In today’s lifestyle we have lost the understanding of the pivotal role breathing has on our body. Breathing provides oxygen to produce energy and maintain normal metabolism.
Exhaling carbon dioxide helps in maintaining pH levels in the blood. Deep breathing activates the relaxation response and reduces blood pressure and heart beat. This helps in reduction of stress. Proper breathing has shown to boost the immune system by increasing oxygenation, and improving mental health.
Our body controls breathing through a complex interplay between the respiratory centre in the brain and the muscles. The respiratory centre is located in the medulla oblongata and pons regions of the brainstem. It receives input from sensory receptors in the body and regulates the rate and depth of breathing. The respiratory centre receives signals from chemoreceptors in the blood and the brain, which monitor the levels of oxygen, carbon dioxide, and pH in the body. If the levels of these substances change, the respiratory centre adjusts the rate of breathing accordingly. The respiratory centre sends signals to the motor neurons that control the diaphragm and intercostal muscles, which regulate the volume of air in the lungs and the rate of breathing. The process of breathing is regulated by a feedback loop, where the rate and depth of breathing are adjusted based on the body’s need for oxygen and the levels of carbon dioxide and pH in the body.
There are various breathing patterns, each with a unique impact on the body. Some of the most common types include: Diaphragmatic breathing which involves breathing deeply into the diaphragm, expanding the abdomen, and filling the lungs with air. Another is controlled breathing which refers to techniques used to regulate the rate and depth of breathing, such as slow, deep breathing or breath-holding. Whereas mouth breathing refers to breathing through the mouth rather than the nose, and can impact the body’s ability to filter and humidify inhaled air. Shallow breathing involves taking shallow breaths that do not fully expand the lungs, and can be a sign of stress or anxiety. Rapid breathing is when the rate of breathing increases, can be a symptom of a variety of medical conditions, including panic attacks, asthma, and heart problems. It’s interesting to know Clavicular breathing is a type of shallow breathing that involves only the upper chest, and can occur as a result of stress or tension. The most famous Yogic breathing is type of breathing which involves various techniques used in yoga and meditation, including pranayama, which involves controlled breathing to promote physical and mental well-being.
Different activities and situations may require different breathing patterns. Diaphragmatic breathing involves using the diaphragm, a muscle at the bottom of the ribcage, to control the flow of air into the lungs. To practice diaphragmatic breathing, lie down on your back, place one hand on your chest and the other on your belly, and breathe deeply, focusing on moving your belly up and down as you inhale and exhale. Whereas slowing down the rate of breathing and taking deep breaths can help reduce stress and promote relaxation. To practice slow and deep breathing, inhale slowly through your nose and exhale slowly through your mouth, focusing on the sensation of your breath. On the other hand, breathing through the nose can help filter, warm, and moisten the air before it enters the lungs, which can improve lung function and reduce the risk of respiratory infections. Pursed-lip breathing involves exhaling through pursed lips, like you’re blowing out a candle. It can help improve lung function and reduce shortness of breath in individuals with lung conditions such as chronic obstructive pulmonary disease (COPD).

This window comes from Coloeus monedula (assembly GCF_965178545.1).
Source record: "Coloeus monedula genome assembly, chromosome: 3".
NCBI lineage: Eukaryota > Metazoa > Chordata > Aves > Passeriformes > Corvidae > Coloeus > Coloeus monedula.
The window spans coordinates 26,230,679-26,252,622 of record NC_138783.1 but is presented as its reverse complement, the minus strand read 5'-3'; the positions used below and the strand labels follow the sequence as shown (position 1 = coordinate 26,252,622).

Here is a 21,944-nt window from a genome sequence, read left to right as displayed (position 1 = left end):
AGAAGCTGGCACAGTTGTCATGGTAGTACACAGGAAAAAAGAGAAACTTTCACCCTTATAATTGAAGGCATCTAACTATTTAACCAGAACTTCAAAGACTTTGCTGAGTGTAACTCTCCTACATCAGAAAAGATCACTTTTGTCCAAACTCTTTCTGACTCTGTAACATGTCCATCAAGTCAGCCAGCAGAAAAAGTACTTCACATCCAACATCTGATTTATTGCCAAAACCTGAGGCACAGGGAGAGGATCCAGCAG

In general, the correct way to breathe is the one in which you feel comfortable and allows you to take deep breaths without strain. If you have a medical condition that affects your breathing, it is important to consult a doctor for specific guidance.
Advantages of proper breathing are many like Improved oxygenation, reduced stress and anxiety, increased energy levels, better posture, improved focus and concentration, reduced symptoms of depression, anxiety disorders, improved digestion, enhanced athletic performance, better sleep quality, boosted immune system, etc.
As we all know, yoga and deep breathing helps calm the nervous system. The breath aspect of yoga is called ‘pranayama’. Pranayama is a Sanskrit word which means "regulation of breath." It is a type of yogic breathing that involves controlled breathing exercises to promote physical and mental well-being.
In pranayama, the focus is on controlling the breath through specific techniques, such as slow and deep breathing, breath-holding, and alternate nostril breathing. These techniques are believed to help regulate the flow of prana, or life force energy, in the body, promoting physical, mental, and emotional balance.
Pranayama is often used in conjunction with yoga postures (asanas) and meditation, as a means of calming the mind and reducing stress. It is believed to have several benefits, including improved respiratory function, increased oxygenation of the body, reduced stress and anxiety, and improved overall well-being. Pranayama should only be practiced under the guidance of a trained instructor, as improper technique can lead to health issues.
We can also improve our breathing patterns by regularly exercising, maintaining moderate weight, avoiding cigarettes and tobacco consumption, avoiding eating large meals, staying hydrated, etc.
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